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Why Tenants Are Moving in 2014

Why Tenants Are Moving in 2014

Tenants on the move. It’s what every apartment owner or manager dreads and wants to prevent. For this reason, we often find ourselves actively seeking to understand what drives tenant decisions and influences them most, primarily through surveys, studies, and trends. Thanks to a recent survey conducted by Apartments.com and reported by AOL Real Estate, we know at least one highly influential factor when it comes to why tenants will make the decision to change apartments in 2014: money.

According to the survey, approximately 24.6 percent of tenant respondents cited financial motivation as the #1 reason for deciding to move in the coming year. The bottom line? A cheaper apartment. To drive this point home, the survey also revealed that 47.3 percent of respondents say their reason for staying in their current apartment is simply an inability to afford a move.

A breakdown of those moving versus those who are not wasn’t provided in the survey results; but Apartments.com did give some insight into those tenants who cannot afford to move. Following are the circumstances those respondents cited that would be necessary in order to force a move, given their financial situation:

  • Winning the lottery (51.5 percent)
  • Receiving a promotion or loss of job (45.6 percent)
  • Moving in with a significant other or moving out (20.7 percent)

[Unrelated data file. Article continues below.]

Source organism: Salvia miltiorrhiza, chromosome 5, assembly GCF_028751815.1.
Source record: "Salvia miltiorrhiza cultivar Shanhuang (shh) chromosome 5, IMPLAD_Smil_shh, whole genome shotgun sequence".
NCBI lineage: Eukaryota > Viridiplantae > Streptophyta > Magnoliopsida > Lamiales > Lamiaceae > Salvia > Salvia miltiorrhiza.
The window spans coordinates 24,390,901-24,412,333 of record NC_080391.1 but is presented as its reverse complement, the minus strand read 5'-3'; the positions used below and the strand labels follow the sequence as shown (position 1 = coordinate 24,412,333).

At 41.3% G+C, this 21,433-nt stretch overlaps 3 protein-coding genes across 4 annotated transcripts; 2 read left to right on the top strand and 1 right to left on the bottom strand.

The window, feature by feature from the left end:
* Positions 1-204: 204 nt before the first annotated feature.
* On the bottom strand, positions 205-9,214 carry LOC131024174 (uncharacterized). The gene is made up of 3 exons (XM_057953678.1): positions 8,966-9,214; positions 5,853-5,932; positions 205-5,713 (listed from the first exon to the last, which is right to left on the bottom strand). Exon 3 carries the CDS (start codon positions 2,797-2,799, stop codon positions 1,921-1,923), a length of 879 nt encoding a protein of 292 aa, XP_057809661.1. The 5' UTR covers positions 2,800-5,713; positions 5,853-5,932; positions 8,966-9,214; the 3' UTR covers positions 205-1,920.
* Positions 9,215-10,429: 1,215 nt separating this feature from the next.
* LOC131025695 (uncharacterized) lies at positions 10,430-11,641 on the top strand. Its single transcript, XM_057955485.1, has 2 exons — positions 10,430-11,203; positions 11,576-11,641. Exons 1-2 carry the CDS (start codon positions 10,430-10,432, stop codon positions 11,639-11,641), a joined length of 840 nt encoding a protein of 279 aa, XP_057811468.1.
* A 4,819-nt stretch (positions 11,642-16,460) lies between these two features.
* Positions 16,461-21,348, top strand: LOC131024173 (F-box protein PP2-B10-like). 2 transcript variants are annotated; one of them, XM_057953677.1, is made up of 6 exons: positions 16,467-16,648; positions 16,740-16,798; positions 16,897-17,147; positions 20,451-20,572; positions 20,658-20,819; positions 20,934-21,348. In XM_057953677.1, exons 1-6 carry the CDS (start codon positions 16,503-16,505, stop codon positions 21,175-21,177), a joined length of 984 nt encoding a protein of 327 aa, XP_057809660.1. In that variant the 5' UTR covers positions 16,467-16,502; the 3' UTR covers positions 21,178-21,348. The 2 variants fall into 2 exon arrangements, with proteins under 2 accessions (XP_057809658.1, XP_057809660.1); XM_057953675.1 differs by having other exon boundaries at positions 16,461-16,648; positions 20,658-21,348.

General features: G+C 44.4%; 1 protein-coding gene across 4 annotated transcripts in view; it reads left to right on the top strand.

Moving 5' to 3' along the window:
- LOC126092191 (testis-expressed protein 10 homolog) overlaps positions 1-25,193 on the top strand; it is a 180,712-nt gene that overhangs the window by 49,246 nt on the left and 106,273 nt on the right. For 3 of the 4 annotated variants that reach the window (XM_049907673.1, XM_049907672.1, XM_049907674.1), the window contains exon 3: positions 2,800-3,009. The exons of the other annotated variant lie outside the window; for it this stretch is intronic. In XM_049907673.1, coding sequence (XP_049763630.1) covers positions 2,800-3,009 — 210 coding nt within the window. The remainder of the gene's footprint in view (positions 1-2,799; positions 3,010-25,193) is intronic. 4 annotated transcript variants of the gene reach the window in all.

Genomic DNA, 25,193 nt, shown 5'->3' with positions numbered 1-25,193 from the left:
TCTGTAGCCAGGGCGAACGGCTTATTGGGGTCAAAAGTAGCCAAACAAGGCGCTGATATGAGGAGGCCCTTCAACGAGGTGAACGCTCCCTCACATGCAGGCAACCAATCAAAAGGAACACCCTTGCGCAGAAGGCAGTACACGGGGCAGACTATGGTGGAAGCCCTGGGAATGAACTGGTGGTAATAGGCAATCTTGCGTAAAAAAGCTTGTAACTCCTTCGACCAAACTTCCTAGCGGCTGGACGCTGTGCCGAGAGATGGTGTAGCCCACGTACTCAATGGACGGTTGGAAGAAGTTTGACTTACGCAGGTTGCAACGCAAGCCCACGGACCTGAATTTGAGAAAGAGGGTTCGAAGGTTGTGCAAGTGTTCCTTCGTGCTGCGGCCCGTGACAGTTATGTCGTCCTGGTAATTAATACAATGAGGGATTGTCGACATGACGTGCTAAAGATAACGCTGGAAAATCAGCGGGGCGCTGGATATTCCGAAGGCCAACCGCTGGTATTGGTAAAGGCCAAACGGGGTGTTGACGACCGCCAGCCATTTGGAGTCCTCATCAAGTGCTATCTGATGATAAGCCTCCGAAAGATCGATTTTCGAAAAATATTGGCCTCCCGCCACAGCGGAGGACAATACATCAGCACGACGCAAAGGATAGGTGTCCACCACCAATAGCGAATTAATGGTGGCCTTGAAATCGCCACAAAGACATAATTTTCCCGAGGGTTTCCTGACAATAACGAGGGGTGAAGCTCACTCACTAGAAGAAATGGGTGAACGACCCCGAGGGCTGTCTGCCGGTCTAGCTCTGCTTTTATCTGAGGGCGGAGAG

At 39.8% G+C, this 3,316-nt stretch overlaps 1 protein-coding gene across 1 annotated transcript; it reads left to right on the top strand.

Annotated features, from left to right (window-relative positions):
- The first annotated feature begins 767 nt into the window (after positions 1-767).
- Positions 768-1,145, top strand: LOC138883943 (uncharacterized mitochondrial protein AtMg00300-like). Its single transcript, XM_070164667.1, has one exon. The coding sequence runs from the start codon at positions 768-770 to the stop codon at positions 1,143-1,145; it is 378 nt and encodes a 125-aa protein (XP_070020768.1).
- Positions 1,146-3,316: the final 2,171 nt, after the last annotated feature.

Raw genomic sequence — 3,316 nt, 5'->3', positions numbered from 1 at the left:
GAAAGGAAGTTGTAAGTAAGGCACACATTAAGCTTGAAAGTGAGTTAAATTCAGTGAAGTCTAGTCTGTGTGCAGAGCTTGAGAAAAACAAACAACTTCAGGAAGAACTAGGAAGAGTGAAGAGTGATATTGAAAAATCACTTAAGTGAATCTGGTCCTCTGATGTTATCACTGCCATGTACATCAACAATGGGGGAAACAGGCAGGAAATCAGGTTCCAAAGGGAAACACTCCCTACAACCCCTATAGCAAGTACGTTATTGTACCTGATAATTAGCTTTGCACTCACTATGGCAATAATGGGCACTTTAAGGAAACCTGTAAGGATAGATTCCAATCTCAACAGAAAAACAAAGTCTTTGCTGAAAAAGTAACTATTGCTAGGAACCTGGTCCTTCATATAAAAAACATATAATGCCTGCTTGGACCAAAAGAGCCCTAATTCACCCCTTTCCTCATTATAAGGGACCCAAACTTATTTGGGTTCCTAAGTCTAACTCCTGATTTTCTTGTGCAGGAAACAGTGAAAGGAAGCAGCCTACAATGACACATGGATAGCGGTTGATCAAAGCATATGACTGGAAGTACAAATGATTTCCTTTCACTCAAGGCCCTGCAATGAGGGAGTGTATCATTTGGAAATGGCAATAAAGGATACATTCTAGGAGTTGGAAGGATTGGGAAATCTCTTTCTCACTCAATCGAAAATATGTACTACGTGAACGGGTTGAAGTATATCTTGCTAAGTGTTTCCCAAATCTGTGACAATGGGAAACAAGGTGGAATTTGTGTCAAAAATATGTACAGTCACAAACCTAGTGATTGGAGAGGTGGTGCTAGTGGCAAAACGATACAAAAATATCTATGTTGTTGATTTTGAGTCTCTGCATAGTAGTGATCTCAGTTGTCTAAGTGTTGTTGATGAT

• Dealing with disruptive neighbors (19.5 percent)
  • Finding affordable options (13 percent)

 What the list should say if we’re paying attention is that finances are driving both the reasons to move and those forcing them to stay. And, you can be sure, those without the financial ability to move at this time very well could at any time their situation changes. For this reason alone, you, as a manager or owner, need to be actively retaining all your tenants. How do you appeal to tenants motivated by price with incentives other than price? Here’s some inspiration:

  • Be responsive. We can’t say this enough. Your tenants want to know you care and are concerned with the condition of the property and the issues they have. Simply communicating and showing some attention goes a long way, especially when it happens pretty quickly.
  • Be nice. Whether it’s you on the property or a day-to-day manager, there needs to be someone on the property with which the tenants can identify and depend upon. Relationships with the front office are a lot more important to tenants than most managers give credit; but they are crucial and can be a deal breaker.
  • Be proactive. Simple details go a long way. Make sure the property is well lit and adequate attention is paid to tenant safety; give consideration to landscaping and appearance (you can do a lot with a little, and this will help you attract as well as keep); and ensure the property is equipped with what tenants really want: Wi-Fi.

While these tips won’t assure you’ll keep all your current tenants, the majority of people understand that they get what they pay for. If you’re showing tenants they matter and addressing their basic needs (and then some), there’s a very good chance tenants will find it hard to leave.

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